Old Fashioned Integrated Fun Math Activity
I say we mandate fun in school. Imagine that? My good friend and author, Barry Lane, is a demander of fun. He does a little comedy bit in his workshops that goes a little something like…
Barry: Kids, it’s time for fun. Take out your fun folders.
Kids: Fun? Oh man, we did that yesterday.
Fun is fun, but it doesn’t always mean easy, shallow, or just useless. We all know that fun is important to living. It’s crucial to your sanity in a maniacal world. Fun comes in all shapes and sizes–– comedy, sports, music, painting, hiking, drawing. However, be aware that one person’s fun could be another person’s nightmare. My nightmare would be country line dancing, a total bummer in my eyes. But for me, getting up before the sun to go jogging is a blast. I see you shaking your head. No worries. My fun doesn’t have to be your fun. And vice-versa. If we integrate, fun or not, we cover more bread with the peanut butter (unless, of course, you have an allergy. By the way, where did all of those allergies come from?)
According to my students, here’s an integrated math activity that’s fun!
- Collaboration: 21st Century Skill! Woot!
- Art: Students use imagination to plan a creation, draw it, outline, shade, and color.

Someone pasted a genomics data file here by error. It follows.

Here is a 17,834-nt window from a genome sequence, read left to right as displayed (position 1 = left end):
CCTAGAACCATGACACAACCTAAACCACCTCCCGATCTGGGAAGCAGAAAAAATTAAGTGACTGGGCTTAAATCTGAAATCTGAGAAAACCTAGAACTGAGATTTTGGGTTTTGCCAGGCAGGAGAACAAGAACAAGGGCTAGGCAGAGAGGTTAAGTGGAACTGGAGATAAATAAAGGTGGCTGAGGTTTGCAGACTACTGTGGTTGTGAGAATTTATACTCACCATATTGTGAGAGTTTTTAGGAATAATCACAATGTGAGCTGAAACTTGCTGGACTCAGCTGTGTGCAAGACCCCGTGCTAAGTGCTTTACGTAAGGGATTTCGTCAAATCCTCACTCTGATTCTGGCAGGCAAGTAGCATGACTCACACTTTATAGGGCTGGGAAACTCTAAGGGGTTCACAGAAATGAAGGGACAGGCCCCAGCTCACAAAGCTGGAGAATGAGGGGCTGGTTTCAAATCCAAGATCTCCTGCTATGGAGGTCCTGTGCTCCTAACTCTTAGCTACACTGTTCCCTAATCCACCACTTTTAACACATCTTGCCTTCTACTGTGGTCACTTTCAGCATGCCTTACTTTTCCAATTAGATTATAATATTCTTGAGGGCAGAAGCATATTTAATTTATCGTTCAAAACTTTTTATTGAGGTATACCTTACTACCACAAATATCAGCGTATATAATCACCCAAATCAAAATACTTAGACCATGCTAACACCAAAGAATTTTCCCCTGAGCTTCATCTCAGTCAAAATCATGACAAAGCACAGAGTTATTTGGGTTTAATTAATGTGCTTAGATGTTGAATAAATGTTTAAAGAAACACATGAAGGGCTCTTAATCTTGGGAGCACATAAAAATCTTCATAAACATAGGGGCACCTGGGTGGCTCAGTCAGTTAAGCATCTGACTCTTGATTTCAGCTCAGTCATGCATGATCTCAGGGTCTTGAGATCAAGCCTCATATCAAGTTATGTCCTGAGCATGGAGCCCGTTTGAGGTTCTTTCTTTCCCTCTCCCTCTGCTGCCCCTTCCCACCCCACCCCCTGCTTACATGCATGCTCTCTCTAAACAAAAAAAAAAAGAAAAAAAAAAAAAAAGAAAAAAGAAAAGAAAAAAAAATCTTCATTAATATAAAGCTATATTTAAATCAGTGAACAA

- Geometry: Students will use basic shapes to create art. Difficulty Level Power Up: Use polygons and curved edge shapes
- Measurement: Students need exact measurements on each side of shapes. Difficulty Level Power Up: Measure to the quarter inch.
- Area/Multiplication: Calculate the area of each shape in the creation: L x W= Area. Difficulty Level Power Up: Multiplying mixed numbers and Perimter
Think Minecraft: students create box-type creations using a few different math skills
Suggested progression for the activity:
- Students brainstorm in small groups for a creation idea. A rough sketch (without measurements) might help those that have a hard time creating spontaneously.
- Depending on the size of the paper, students will decide how large the creation will be––start estimating size of the shapes.
- A pencil sketch with exact measurements.
- Calculating area/perimeter.
- Outlining and shading. Maybe a name for the creation?
Real Life Job Connections
Every year when I teach fractions, the names numerator and denominator always seem to be Transformer names. I usually announce the names in a deep, menacing voice. Then I thought, Hey, why not make them Transformers. Kids work in collaborative groups to create NUMERATOR and DENOMINATOR using the same skills as the above activity. Guess what? They never forget those names and their positions!
This piece was originally submitted to our community forums by a reader. Due to audience interest, we’ve preserved it. The opinions expressed here are the writer’s own.